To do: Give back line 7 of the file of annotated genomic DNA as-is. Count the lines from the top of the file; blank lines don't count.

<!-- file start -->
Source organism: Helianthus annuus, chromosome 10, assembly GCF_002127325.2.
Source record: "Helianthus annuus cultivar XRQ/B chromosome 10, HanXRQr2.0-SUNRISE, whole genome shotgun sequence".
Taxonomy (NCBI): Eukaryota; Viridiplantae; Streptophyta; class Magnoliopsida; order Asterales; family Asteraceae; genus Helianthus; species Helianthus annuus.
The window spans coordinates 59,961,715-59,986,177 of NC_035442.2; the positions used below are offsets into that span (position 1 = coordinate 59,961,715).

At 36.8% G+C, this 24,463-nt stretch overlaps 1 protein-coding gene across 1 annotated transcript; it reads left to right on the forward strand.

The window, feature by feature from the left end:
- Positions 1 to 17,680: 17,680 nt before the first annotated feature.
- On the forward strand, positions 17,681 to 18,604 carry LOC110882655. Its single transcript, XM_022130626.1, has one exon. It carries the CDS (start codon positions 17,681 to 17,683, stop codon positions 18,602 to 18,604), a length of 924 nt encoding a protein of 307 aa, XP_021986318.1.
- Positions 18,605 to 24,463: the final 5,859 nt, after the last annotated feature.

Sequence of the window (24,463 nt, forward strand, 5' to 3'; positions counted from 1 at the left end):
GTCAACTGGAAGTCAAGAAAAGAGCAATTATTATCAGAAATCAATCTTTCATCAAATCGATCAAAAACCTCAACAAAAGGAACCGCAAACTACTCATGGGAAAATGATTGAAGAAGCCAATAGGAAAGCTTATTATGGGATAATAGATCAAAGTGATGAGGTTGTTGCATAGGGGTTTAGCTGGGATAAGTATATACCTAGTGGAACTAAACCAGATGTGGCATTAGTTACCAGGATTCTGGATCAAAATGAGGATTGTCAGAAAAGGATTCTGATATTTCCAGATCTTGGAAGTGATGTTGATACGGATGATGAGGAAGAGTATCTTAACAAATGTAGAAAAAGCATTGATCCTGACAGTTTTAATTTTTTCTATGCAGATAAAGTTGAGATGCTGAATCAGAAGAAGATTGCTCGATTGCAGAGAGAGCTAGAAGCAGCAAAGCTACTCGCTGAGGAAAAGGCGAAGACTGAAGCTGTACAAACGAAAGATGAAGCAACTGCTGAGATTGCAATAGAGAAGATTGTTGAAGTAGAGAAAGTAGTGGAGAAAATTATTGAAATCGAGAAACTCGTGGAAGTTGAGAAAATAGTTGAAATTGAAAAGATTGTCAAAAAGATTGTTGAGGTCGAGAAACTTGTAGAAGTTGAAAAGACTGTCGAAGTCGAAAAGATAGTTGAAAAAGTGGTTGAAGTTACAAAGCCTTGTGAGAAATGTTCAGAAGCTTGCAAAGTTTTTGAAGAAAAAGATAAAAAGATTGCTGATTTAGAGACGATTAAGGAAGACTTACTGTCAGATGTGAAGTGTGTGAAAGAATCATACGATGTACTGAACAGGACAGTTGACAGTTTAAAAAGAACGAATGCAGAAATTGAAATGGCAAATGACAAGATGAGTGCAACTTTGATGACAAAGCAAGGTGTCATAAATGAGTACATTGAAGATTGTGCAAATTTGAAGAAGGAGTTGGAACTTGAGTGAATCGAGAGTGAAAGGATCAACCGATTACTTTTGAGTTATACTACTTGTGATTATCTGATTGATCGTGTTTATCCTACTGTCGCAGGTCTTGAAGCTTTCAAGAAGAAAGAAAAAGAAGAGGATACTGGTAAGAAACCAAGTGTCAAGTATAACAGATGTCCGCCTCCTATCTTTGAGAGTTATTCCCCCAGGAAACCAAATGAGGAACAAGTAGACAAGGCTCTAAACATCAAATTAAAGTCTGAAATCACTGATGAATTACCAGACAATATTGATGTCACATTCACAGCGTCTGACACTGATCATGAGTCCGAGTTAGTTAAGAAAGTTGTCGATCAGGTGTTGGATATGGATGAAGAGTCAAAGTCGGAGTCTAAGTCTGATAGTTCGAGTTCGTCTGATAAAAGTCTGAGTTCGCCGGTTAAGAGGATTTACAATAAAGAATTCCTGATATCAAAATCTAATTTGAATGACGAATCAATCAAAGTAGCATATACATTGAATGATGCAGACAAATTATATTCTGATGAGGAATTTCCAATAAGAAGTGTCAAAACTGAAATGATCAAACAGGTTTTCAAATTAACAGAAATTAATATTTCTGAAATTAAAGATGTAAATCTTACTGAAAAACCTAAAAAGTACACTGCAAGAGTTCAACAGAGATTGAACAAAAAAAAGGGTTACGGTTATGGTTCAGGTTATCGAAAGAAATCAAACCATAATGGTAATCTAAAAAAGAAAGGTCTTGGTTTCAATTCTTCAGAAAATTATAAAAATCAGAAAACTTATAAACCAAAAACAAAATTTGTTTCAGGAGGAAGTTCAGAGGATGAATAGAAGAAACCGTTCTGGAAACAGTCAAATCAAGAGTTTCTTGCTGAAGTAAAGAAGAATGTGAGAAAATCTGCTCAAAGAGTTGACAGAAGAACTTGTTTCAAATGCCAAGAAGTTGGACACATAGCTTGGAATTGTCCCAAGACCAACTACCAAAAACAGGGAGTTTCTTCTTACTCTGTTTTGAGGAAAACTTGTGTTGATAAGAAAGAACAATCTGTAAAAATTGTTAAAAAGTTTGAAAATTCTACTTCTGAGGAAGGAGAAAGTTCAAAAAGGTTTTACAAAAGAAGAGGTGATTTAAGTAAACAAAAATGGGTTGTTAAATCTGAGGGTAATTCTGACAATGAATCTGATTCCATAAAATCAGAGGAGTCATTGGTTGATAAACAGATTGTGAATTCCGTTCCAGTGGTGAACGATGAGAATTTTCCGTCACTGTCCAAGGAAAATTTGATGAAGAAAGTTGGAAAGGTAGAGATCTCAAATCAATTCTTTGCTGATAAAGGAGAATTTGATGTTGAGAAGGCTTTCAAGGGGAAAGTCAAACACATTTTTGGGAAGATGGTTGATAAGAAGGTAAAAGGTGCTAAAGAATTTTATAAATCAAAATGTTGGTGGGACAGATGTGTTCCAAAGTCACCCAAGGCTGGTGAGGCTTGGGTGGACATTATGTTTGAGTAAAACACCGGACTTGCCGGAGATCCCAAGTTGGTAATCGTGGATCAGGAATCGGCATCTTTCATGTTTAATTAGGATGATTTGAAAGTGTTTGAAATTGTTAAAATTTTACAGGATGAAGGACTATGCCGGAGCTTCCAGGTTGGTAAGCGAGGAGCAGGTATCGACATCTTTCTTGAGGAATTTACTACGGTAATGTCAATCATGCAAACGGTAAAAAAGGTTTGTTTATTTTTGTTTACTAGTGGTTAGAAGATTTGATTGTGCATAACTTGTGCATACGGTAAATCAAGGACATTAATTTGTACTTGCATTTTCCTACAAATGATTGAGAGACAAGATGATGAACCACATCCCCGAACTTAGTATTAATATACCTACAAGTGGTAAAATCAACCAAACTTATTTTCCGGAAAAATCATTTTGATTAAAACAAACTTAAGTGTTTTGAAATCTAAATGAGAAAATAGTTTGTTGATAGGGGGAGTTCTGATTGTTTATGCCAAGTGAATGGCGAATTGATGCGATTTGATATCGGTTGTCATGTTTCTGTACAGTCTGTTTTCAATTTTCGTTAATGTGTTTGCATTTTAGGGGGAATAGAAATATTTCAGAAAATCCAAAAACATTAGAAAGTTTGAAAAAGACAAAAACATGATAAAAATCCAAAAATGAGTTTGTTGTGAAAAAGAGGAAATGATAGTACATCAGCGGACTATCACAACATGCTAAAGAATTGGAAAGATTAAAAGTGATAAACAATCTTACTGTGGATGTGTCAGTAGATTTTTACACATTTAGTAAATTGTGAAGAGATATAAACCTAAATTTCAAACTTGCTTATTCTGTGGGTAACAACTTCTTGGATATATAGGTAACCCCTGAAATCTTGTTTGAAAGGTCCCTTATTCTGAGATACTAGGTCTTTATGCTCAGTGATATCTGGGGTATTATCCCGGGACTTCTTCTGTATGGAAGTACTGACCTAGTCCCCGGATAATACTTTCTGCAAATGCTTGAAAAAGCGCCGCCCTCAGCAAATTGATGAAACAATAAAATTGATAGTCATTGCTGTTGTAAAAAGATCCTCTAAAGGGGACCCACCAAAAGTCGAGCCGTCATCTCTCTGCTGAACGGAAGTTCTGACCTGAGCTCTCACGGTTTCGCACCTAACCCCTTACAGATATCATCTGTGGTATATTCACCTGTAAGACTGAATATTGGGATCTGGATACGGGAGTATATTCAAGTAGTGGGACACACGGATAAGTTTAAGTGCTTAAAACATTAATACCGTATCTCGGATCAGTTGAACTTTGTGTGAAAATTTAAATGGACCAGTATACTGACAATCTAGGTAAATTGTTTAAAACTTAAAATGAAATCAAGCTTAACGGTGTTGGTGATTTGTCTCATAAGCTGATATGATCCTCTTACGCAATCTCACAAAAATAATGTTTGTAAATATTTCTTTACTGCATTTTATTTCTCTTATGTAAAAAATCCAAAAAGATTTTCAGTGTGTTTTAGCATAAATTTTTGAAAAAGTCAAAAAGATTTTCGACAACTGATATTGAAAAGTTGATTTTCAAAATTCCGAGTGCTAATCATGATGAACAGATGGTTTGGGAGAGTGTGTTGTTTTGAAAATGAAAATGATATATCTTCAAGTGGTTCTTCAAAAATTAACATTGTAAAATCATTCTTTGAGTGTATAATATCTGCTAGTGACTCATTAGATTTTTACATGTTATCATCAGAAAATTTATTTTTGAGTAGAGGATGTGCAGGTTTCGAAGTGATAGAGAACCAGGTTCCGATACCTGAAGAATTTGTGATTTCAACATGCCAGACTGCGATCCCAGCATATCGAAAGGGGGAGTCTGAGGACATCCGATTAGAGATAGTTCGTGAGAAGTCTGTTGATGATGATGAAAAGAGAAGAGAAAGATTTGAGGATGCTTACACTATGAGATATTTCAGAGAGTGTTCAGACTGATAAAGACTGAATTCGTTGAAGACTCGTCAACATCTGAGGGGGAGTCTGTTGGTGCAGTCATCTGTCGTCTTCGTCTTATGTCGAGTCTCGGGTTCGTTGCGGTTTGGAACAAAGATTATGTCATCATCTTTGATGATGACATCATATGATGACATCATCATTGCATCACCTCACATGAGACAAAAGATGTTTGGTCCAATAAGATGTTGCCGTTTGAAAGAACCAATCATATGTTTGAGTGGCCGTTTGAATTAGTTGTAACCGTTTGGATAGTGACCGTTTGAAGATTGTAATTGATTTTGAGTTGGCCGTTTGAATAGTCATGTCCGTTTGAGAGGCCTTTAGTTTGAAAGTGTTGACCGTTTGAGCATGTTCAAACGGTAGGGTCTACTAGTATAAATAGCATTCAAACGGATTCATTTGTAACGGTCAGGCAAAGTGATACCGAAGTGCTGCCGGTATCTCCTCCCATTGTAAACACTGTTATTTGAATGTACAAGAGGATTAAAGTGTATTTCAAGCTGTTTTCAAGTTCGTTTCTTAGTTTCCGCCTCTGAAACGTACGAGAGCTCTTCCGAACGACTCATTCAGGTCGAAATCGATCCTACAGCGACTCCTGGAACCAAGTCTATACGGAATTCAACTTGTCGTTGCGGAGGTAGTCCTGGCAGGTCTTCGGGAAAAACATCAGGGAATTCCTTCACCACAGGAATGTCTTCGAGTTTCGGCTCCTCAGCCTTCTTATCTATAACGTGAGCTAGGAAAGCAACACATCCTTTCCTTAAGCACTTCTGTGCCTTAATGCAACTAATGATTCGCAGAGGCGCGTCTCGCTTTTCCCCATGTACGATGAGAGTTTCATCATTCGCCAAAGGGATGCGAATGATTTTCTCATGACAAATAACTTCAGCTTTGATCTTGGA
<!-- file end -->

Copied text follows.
- Positions 1 to 17,680: 17,680 nt before the first annotated feature.